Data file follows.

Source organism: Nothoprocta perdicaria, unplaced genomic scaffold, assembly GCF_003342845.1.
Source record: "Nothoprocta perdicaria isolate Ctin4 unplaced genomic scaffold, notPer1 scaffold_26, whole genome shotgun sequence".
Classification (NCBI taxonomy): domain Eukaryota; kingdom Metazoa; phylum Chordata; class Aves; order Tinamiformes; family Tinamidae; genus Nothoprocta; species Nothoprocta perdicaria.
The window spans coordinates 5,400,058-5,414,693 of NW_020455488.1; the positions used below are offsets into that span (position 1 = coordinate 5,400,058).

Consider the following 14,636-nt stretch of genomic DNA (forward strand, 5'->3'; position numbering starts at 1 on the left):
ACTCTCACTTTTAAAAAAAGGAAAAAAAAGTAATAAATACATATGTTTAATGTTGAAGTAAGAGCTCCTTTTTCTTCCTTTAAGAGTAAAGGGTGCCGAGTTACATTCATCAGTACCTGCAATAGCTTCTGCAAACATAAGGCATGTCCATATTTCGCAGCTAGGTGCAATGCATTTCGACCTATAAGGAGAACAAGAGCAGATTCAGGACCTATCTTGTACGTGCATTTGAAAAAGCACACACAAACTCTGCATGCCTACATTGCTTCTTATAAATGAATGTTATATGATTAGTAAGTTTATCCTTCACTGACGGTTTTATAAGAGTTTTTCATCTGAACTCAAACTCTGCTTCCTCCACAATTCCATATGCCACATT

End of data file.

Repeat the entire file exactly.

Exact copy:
Source organism: Nothoprocta perdicaria, unplaced genomic scaffold, assembly GCF_003342845.1.
Source record: "Nothoprocta perdicaria isolate Ctin4 unplaced genomic scaffold, notPer1 scaffold_26, whole genome shotgun sequence".
Classification (NCBI taxonomy): domain Eukaryota; kingdom Metazoa; phylum Chordata; class Aves; order Tinamiformes; family Tinamidae; genus Nothoprocta; species Nothoprocta perdicaria.
The window spans coordinates 5,400,058-5,414,693 of NW_020455488.1; the positions used below are offsets into that span (position 1 = coordinate 5,400,058).

Consider the following 14,636-nt stretch of genomic DNA (forward strand, 5'->3'; position numbering starts at 1 on the left):
ACTCTCACTTTTAAAAAAAGGAAAAAAAAGTAATAAATACATATGTTTAATGTTGAAGTAAGAGCTCCTTTTTCTTCCTTTAAGAGTAAAGGGTGCCGAGTTACATTCATCAGTACCTGCAATAGCTTCTGCAAACATAAGGCATGTCCATATTTCGCAGCTAGGTGCAATGCATTTCGACCTATAAGGAGAACAAGAGCAGATTCAGGACCTATCTTGTACGTGCATTTGAAAAAGCACACACAAACTCTGCATGCCTACATTGCTTCTTATAAATGAATGTTATATGATTAGTAAGTTTATCCTTCACTGACGGTTTTATAAGAGTTTTTCATCTGAACTCAAACTCTGCTTCCTCCACAATTCCATATGCCACATT